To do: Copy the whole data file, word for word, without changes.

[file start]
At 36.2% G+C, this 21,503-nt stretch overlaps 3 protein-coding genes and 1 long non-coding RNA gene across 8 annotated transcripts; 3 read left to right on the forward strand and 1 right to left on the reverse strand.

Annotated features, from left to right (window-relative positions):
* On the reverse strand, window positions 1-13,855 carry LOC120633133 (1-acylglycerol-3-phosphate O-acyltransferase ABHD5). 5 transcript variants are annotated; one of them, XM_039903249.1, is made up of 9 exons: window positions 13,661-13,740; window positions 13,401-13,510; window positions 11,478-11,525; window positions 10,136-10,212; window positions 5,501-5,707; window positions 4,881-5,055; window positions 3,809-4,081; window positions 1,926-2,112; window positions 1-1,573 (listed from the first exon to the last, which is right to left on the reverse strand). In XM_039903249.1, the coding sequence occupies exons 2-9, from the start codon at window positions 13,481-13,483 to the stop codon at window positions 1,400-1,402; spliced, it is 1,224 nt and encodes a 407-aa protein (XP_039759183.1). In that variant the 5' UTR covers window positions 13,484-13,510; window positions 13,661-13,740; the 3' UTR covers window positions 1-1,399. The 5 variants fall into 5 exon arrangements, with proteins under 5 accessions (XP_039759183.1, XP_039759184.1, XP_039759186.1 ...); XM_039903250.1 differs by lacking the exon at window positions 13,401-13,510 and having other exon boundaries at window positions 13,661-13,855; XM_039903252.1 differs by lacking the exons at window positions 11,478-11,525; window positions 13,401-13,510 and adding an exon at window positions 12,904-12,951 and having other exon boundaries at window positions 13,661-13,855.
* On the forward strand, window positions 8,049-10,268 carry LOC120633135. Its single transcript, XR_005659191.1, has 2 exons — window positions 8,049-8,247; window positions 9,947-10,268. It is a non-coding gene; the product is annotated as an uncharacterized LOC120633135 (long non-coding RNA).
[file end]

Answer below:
At 36.2% G+C, this 21,503-nt stretch overlaps 3 protein-coding genes and 1 long non-coding RNA gene across 8 annotated transcripts; 3 read left to right on the forward strand and 1 right to left on the reverse strand.

Annotated features, from left to right (window-relative positions):
* On the reverse strand, window positions 1-13,855 carry LOC120633133 (1-acylglycerol-3-phosphate O-acyltransferase ABHD5). 5 transcript variants are annotated; one of them, XM_039903249.1, is made up of 9 exons: window positions 13,661-13,740; window positions 13,401-13,510; window positions 11,478-11,525; window positions 10,136-10,212; window positions 5,501-5,707; window positions 4,881-5,055; window positions 3,809-4,081; window positions 1,926-2,112; window positions 1-1,573 (listed from the first exon to the last, which is right to left on the reverse strand). In XM_039903249.1, the coding sequence occupies exons 2-9, from the start codon at window positions 13,481-13,483 to the stop codon at window positions 1,400-1,402; spliced, it is 1,224 nt and encodes a 407-aa protein (XP_039759183.1). In that variant the 5' UTR covers window positions 13,484-13,510; window positions 13,661-13,740; the 3' UTR covers window positions 1-1,399. The 5 variants fall into 5 exon arrangements, with proteins under 5 accessions (XP_039759183.1, XP_039759184.1, XP_039759186.1 ...); XM_039903250.1 differs by lacking the exon at window positions 13,401-13,510 and having other exon boundaries at window positions 13,661-13,855; XM_039903252.1 differs by lacking the exons at window positions 11,478-11,525; window positions 13,401-13,510 and adding an exon at window positions 12,904-12,951 and having other exon boundaries at window positions 13,661-13,855.
* On the forward strand, window positions 8,049-10,268 carry LOC120633135. Its single transcript, XR_005659191.1, has 2 exons — window positions 8,049-8,247; window positions 9,947-10,268. It is a non-coding gene; the product is annotated as an uncharacterized LOC120633135 (long non-coding RNA).